FDA Approves Irradiation for Spinach, Lettuce

Statement of CSPI Food Safety Director Caroline Smith DeWaal

August 21, 2008

FDA's announcement today that it will allow food processors to irradiate some leafy greens (spinach and iceberg lettuce) may not be the futuristic cure-all the agency is looking for. Irradiation is a treatment used at the end of production. While it may be safe and effective in treating some pathogens, it is not—and should not be mistaken for—a silver bullet.

CSPI has urged FDA to adopt a series of preventive measures starting at the farm that could control foodborne pathogens. Our suggestions, outlined in a 2006 petition to FDA, include common-sense food safety control measures:

1. Farmers and processors should be required to keep a written food safety plan specific to the environmental conditions on that particular farm.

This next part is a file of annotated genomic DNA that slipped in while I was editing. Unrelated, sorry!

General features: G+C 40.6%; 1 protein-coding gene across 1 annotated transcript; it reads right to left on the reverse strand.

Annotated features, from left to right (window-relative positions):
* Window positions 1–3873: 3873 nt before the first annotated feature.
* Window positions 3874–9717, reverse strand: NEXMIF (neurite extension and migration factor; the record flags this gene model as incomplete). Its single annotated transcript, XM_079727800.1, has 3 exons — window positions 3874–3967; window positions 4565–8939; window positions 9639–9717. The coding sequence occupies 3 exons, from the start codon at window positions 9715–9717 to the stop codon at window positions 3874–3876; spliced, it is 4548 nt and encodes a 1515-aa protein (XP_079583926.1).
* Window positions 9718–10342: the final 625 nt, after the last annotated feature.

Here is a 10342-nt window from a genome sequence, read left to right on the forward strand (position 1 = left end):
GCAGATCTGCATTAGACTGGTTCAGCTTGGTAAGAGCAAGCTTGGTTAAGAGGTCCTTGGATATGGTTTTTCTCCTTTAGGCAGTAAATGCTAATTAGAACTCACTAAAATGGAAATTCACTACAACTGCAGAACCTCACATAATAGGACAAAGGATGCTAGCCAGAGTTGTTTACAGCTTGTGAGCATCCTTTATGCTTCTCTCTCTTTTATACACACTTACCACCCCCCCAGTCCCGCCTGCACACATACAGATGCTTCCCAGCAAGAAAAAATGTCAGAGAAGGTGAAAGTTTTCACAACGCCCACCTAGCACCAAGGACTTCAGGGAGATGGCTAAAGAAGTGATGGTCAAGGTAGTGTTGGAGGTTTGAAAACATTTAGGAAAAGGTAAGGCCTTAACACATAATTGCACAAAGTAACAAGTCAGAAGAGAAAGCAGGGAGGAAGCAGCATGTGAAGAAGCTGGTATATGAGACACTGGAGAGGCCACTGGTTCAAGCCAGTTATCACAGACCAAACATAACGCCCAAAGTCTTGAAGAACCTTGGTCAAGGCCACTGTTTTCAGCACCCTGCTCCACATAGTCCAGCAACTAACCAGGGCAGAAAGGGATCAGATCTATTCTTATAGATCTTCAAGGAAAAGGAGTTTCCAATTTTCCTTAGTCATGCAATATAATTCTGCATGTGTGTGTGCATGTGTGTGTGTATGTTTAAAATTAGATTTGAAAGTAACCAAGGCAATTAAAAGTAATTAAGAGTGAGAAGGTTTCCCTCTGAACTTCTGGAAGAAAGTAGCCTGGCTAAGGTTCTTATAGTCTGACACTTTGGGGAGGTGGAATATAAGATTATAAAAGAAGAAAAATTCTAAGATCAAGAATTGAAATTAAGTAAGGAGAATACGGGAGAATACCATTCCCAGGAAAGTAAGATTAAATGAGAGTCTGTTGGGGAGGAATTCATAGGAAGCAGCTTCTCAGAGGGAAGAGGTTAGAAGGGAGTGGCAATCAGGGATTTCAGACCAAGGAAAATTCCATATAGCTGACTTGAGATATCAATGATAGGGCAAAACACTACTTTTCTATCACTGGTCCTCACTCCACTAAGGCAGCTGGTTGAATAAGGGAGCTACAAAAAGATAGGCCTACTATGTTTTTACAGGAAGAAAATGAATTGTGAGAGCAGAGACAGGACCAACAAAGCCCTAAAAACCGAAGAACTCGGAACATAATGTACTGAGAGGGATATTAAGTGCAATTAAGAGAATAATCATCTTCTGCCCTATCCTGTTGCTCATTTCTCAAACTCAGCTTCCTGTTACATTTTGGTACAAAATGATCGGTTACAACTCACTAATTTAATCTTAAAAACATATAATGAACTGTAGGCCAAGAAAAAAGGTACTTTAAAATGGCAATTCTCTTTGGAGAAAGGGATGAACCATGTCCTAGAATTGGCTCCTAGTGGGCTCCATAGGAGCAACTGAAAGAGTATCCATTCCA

2. FDA should develop uniform standards to evaluate those plans, for water quality, worker sanitation, and manure use and management.

3. Written plans should be audited once per season, either by FDA or a 3rd party auditor (whose audits should be reviewed by FDA).

With the approval of irradiation on spinach and lettuce, FDA should also specify that these products should be clearly labeled with the radura symbol and the words "treated with irradiation." This labeling—required for other irradiated products—provides consumers with the information to make choices about the food they purchase.

It is clear that produce safety must become a priority for FDA, starting at the farm. Congress should also act to ensure that the agency has the authority and the resources to fulfill its critical public health mandate.


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